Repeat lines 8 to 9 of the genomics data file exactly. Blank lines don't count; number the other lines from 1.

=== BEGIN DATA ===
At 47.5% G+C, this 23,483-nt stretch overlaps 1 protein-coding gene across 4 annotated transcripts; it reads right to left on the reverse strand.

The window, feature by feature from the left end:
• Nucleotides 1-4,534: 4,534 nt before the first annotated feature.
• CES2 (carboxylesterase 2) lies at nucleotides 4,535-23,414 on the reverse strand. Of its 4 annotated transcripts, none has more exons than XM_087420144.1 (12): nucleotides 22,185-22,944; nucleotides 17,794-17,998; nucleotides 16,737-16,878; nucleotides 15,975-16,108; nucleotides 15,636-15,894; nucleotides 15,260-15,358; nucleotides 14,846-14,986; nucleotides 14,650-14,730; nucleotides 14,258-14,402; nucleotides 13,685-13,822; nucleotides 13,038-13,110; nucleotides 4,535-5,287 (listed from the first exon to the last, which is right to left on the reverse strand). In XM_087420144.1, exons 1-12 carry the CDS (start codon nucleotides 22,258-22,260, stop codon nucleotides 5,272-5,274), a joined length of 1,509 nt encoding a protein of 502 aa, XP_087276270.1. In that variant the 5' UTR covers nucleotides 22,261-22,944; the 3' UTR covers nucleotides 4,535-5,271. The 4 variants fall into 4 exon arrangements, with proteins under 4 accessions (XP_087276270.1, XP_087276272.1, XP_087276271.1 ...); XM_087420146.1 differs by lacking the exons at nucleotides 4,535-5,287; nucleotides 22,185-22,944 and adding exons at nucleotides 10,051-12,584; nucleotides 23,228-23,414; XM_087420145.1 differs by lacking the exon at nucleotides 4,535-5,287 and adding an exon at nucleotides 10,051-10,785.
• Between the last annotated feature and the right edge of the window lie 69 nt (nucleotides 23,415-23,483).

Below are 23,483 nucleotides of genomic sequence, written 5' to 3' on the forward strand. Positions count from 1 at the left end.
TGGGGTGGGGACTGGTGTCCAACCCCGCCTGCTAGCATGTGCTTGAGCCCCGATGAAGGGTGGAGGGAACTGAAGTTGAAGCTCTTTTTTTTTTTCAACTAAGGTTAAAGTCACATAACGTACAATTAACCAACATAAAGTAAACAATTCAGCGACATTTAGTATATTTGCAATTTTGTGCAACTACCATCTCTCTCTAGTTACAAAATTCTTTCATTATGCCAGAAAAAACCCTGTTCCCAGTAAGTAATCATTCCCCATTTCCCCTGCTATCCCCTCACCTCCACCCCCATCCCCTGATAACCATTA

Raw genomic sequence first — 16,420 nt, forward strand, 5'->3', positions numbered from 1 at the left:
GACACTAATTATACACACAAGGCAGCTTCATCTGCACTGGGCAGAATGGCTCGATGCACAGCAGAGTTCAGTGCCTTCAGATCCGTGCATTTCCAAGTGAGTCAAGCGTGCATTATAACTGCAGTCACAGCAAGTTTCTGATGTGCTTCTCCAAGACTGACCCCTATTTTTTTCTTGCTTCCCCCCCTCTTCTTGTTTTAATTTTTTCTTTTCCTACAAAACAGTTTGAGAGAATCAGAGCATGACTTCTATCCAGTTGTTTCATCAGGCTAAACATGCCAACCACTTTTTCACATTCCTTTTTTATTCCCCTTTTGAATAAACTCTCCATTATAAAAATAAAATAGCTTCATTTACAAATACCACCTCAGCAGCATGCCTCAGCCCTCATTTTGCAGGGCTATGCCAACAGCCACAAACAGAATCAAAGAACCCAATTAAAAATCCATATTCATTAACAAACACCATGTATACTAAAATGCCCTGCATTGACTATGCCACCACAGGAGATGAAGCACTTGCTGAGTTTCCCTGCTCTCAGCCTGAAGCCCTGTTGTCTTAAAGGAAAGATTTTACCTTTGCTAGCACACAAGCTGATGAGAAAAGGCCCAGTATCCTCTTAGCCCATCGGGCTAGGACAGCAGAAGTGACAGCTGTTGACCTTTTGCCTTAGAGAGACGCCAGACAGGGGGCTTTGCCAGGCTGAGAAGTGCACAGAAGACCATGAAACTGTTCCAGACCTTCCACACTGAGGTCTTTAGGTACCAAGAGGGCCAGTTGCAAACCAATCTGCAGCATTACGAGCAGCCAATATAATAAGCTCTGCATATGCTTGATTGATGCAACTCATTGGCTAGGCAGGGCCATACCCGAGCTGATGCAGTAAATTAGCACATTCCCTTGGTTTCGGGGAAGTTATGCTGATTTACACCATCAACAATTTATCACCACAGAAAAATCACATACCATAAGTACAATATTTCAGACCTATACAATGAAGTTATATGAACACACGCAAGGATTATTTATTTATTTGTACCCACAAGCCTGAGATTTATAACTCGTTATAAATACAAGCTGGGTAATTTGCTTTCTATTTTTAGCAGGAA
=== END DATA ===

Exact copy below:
Raw genomic sequence first — 16,420 nt, forward strand, 5'->3', positions numbered from 1 at the left:
GACACTAATTATACACACAAGGCAGCTTCATCTGCACTGGGCAGAATGGCTCGATGCACAGCAGAGTTCAGTGCCTTCAGATCCGTGCATTTCCAAGTGAGTCAAGCGTGCATTATAACTGCAGTCACAGCAAGTTTCTGATGTGCTTCTCCAAGACTGACCCCTATTTTTTTCTTGCTTCCCCCCCTCTTCTTGTTTTAATTTTTTCTTTTCCTACAAAACAGTTTGAGAGAATCAGAGCATGACTTCTATCCAGTTGTTTCATCAGGCTAAACATGCCAACCACTTTTTCACATTCCTTTTTTATTCCCCTTTTGAATAAACTCTCCATTATAAAAATAAAATAGCTTCATTTACAAATACCACCTCAGCAGCATGCCTCAGCCCTCATTTTGCAGGGCTATGCCAACAGCCACAAACAGAATCAAAGAACCCAATTAAAAATCCATATTCATTAACAAACACCATGTATACTAAAATGCCCTGCATTGACTATGCCACCACAGGAGATGAAGCACTTGCTGAGTTTCCCTGCTCTCAGCCTGAAGCCCTGTTGTCTTAAAGGAAAGATTTTACCTTTGCTAGCACACAAGCTGATGAGAAAAGGCCCAGTATCCTCTTAGCCCATCGGGCTAGGACAGCAGAAGTGACAGCTGTTGACCTTTTGCCTTAGAGAGACGCCAGACAGGGGGCTTTGCCAGGCTGAGAAGTGCACAGAAGACCATGAAACTGTTCCAGACCTTCCACACTGAGGTCTTTAGGTACCAAGAGGGCCAGTTGCAAACCAATCTGCAGCATTACGAGCAGCCAATATAATAAGCTCTGCATATGCTTGATTGATGCAACTCATTGGCTAGGCAGGGCCATACCCGAGCTGATGCAGTAAATTAGCACATTCCCTTGGTTTCGGGGAAGTTATGCTGATTTACACCATCAACAATTTATCACCACAGAAAAATCACATACCATAAGTACAATATTTCAGACCTATACAATGAAGTTATATGAACACACGCAAGGATTATTTATTTATTTGTACCCACAAGCCTGAGATTTATAACTCGTTATAAATACAAGCTGGGTAATTTGCTTTCTATTTTTAGCAGGAA